In 2008 we funded a conservation project to conserve (mend and protect) a fantastic piece of furniture with roots firmly embedded in Leeds’ history. This chair belonged to Edmund Bogg, former Chief of Leeds Savage Club, having been presented to him in 1904.
Without this vital work, the chair would not be on display today (at Leeds City Museum). The conservation project itself involved;
- Replacing the webbing.
- Refitting the old springs and replacing the Hessian covering.
- Reused old horse hair, bulked up with new, was added to both the seat and back and stitched in. This was then covered with fire resistant calico.
- New cotton wadding was added and the chair was re-covered with a supple leather which was chosen as it would give an antique look that would match with the original covering of the chair.
- Finally the chair was finished with “antiqued” brass nails. (These were used in preference to brass plated iron nails since they would not rust and leave marks on the leather and the antiqued finish, though rather contrived, would blend in better to imitate the original finish than would bright brass nails which the chair would have had originally.)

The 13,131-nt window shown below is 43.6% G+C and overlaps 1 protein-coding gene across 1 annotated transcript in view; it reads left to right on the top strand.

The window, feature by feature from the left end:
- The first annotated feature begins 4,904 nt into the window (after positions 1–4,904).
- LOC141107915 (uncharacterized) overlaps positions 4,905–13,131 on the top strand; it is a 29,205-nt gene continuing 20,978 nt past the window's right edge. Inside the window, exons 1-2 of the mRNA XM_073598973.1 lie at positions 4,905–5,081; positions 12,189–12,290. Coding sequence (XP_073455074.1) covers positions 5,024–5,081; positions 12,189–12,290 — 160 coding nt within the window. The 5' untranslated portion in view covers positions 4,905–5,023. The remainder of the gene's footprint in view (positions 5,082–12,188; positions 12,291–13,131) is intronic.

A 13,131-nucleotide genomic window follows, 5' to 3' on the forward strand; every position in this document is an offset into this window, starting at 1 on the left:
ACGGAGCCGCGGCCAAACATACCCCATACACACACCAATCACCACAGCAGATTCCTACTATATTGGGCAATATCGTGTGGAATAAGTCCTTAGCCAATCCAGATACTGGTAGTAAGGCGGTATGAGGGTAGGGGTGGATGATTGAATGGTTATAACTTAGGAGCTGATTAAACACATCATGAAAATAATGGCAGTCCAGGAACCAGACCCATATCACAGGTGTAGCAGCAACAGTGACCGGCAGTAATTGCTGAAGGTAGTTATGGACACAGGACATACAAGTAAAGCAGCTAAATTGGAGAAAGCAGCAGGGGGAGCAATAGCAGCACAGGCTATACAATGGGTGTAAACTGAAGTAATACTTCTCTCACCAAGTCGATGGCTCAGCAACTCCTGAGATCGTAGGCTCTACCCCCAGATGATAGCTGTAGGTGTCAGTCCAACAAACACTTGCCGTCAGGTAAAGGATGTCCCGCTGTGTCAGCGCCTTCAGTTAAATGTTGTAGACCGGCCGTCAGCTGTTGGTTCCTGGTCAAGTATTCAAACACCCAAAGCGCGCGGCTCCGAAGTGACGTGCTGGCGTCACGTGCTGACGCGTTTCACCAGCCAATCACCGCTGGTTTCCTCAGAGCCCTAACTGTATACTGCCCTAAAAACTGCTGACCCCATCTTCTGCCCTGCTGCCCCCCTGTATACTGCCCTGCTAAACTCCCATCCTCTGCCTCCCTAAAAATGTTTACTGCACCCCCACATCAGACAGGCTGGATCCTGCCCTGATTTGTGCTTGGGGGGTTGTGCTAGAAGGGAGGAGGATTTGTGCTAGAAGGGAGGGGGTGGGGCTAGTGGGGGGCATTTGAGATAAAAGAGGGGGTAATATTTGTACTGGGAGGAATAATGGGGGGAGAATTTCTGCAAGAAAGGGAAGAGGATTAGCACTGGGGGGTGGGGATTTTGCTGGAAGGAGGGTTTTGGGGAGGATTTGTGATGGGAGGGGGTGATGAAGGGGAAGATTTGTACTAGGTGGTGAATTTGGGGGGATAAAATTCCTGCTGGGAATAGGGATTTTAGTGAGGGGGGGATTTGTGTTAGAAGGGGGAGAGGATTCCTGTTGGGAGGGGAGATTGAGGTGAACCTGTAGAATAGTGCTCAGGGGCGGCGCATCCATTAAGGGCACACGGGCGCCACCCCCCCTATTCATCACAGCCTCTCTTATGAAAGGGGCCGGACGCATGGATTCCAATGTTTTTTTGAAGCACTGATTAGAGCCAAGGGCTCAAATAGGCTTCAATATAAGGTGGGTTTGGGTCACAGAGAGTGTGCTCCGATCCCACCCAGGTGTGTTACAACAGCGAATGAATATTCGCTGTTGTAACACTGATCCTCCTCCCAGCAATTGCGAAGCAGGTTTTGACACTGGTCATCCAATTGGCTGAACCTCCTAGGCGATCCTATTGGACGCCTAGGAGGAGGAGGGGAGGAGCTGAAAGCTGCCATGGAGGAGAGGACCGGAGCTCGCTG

- Work to the oak frame, which was in a very poor state, was carried out resecuring the inner rail,
All of the materials used in this process were carefully considered to ensure they were in keeping with the original and would be the most enduring over time. With thanks to Edmund Czajkowski & Son, specialist conservators from Lincolnshire.
Before and After…